Illinois's courts are free to change the state's law or to carve out the exception that Reynolds seeks, but we are not. In fact, even if it were up to us, we would not do so, because the state's current rule makes good sense. A contrary rule would undermine the integrity of the attorney-client relationship by forcing attorneys to assume competing duties of care to non-clients. Cf. Schechter, 254 Ill. App. 3d at 564 ("Public policy requires that an attorney, when acting in his professional capacity, be free to advise his client without fear of personal liability to third persons if the advice later proves to be incorrect.") (emphasis omitted) (internal quotation marks omitted) (quoting Schott v. Glover, 109 Ill. App. 3d 230, 234-35 (1982)). In addition, the rule that Reynolds asks us to adopt would chip away at the legal distinction between entities and individuals—a distinction that serves as the basis for the existence of many business structures, including that of the LLC. It would be bizarre indeed if a business's owners or officers could cloak themselves in the protections provided by the limited-liability corporate structure when they enter contracts or defend against a lawsuit, yet cast that structure aside when seeking to recover as plaintiffs for injuries sustained by the business. In law, as in life, double standards are frowned upon.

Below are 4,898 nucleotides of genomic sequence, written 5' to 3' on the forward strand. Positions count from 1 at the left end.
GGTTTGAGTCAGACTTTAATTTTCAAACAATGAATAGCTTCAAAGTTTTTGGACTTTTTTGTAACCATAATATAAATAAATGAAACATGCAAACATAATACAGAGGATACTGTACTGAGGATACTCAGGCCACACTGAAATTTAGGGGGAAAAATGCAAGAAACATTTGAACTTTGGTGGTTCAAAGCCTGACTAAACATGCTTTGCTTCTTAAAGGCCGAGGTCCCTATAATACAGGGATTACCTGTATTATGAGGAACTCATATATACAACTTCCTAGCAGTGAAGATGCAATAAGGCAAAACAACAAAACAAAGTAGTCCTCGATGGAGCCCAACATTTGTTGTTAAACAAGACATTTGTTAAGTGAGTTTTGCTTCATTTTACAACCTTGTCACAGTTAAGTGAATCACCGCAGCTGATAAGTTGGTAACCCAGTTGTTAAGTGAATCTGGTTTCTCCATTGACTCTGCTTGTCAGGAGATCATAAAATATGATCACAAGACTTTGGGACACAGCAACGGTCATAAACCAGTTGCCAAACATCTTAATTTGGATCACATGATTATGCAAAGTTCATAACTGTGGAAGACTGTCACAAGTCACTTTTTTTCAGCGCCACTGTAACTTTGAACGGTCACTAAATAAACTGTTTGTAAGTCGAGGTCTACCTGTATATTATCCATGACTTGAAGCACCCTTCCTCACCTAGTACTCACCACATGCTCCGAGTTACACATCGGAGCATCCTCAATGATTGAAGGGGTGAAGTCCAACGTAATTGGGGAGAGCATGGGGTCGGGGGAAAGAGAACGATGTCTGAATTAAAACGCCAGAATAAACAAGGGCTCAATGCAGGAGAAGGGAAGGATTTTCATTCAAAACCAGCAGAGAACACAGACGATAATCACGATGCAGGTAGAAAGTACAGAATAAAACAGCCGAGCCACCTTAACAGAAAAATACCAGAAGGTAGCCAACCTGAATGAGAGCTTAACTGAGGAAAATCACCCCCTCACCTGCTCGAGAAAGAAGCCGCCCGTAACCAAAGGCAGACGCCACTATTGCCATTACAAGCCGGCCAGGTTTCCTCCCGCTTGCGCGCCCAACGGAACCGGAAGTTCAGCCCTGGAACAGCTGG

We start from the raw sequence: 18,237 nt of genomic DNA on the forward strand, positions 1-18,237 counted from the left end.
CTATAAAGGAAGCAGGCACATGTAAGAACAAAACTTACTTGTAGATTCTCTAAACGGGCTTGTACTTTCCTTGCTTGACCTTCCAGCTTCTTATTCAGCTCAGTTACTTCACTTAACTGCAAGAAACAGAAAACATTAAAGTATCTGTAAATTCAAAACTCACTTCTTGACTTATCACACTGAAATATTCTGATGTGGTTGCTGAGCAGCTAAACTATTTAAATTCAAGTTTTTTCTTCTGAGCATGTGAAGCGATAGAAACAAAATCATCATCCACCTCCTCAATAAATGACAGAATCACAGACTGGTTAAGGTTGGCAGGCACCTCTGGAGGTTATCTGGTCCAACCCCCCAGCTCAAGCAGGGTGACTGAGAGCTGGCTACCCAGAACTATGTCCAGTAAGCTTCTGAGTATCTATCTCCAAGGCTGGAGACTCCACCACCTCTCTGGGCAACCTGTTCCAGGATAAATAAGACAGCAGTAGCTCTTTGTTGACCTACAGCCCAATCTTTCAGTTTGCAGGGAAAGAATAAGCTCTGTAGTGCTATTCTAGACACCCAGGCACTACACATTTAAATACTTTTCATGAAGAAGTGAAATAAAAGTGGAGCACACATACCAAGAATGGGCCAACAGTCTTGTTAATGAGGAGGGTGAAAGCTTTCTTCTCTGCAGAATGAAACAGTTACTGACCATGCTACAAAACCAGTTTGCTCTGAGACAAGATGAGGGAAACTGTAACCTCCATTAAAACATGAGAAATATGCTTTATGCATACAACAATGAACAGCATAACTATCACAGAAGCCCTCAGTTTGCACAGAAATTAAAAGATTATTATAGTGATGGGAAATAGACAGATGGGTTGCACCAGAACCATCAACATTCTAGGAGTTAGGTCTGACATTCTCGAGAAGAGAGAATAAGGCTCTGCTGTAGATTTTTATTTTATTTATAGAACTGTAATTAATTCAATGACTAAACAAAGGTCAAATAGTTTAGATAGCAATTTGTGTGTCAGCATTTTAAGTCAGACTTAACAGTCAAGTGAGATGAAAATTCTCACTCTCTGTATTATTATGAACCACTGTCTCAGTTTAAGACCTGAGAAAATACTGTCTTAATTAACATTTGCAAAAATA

II

The result in this case thus appears to be straightforward, but Reynolds has two more arguments for us. Both are worth addressing, although neither succeeds. First, Reynolds argues that the district judge lacked the power to grant summary judgment at all because (1) the allocation of duties between a judge and jury is a procedural matter under the Erie doctrine, and as he sees it, (2) federal procedural law requires that a jury—not a judge—decide whether a duty is owed in professional negligence cases. Reynolds's first point is correct, but the second is not, and even if both were sound the conclusion would not follow.